This Society is focused on fostering, reinforcing and promoting traditional Catholic principles in society. Each day on this page, you’ll find the Saints of the Day as reflected in the traditional calendar of the Roman Catholic Church. Read more about our mission and beliefs here.
On May 30, 1862, Don Bosco narrated the following dream. It concerns the battles of the Church against many adversaries, the sufferings of the Pope and the final triumph through devotion to the Holy Eucharist and to Mary, Help of Christians.
The painting below, created by Matthew Brooks, is used with permission. It depicts one of the forty dreams of St. John Bosco. In it, two ships battled in a violent sea. Within this depiction is a stunning amount of symbolism.
Below are the Saints of the Day as reflected in the traditional calendar of the Roman Catholic Church.
In the Gospel of St. John, Bartholomew is not mentioned among the Apostles, but it is stated that Philip and Nathanael came to Jesus, and that Jesus said of Nathanael, “the Israelite in whom was no guile.” In the list of the apostles in the other Gospels, Nathanael is not mentioned, but after Philip is placed Bartholomew.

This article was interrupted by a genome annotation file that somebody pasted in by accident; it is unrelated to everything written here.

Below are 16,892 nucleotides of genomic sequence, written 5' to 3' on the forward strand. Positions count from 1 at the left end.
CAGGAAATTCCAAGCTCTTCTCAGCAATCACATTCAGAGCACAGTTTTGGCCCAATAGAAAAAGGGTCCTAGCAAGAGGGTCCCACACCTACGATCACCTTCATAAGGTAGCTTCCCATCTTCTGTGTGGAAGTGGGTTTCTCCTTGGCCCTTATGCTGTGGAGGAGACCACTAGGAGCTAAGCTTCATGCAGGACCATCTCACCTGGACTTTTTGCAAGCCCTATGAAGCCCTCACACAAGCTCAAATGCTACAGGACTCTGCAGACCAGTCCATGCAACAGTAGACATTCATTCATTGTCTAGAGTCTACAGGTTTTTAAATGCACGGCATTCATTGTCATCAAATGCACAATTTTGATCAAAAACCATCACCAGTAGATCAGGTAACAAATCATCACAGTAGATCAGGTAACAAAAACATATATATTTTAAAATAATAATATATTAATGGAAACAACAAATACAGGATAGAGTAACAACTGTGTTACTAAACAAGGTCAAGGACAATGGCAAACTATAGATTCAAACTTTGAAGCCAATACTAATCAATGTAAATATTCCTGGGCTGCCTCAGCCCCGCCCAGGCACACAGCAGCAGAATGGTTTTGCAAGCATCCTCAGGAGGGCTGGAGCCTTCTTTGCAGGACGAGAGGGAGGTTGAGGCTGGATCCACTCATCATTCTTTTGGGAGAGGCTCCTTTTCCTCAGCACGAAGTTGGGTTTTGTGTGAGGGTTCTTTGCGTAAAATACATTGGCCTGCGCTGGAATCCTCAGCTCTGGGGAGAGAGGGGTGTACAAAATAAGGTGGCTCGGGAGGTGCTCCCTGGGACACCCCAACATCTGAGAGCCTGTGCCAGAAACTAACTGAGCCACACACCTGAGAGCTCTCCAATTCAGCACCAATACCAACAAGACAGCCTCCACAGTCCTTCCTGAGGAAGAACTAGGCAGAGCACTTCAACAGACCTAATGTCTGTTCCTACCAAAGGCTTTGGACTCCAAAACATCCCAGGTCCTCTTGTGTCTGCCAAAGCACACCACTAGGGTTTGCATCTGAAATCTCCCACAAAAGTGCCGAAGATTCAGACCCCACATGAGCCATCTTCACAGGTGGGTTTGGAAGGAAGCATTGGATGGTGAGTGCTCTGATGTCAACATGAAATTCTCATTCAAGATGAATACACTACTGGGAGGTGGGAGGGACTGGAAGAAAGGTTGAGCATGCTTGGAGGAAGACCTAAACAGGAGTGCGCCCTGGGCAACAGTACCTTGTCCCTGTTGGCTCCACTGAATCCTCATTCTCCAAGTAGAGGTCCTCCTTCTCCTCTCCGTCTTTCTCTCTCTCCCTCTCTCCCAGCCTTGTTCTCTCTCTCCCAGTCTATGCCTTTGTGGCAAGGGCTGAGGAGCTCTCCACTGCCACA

Like the other Apostles, the holy Nathanael or Bartholomew, a true Israelite, sincere and without guile, as Our Savior Himself testified, was honored with a vigil which was already noted in the Martyrology of St. Jerome.
The Mass is that of December 20, but at Rome the Office of today was not introduced until much later.
(Source: The New Roman Missal, Rev. F. X. Lasance)
St. Philip Benizi was born in Florence on the feast of the Assumption in 1233. He was one of the first to profess the religious life as a Servite, and in time became general of the Order. With his brethren he preached in many countries of Europe, and journeyed even into western Asia to spread the Christian Faith. In his humility he refused honors, and even the Papacy, which was offered him by the cardinals assembled in conclave. He entered into the glory of heaven in the year 1285.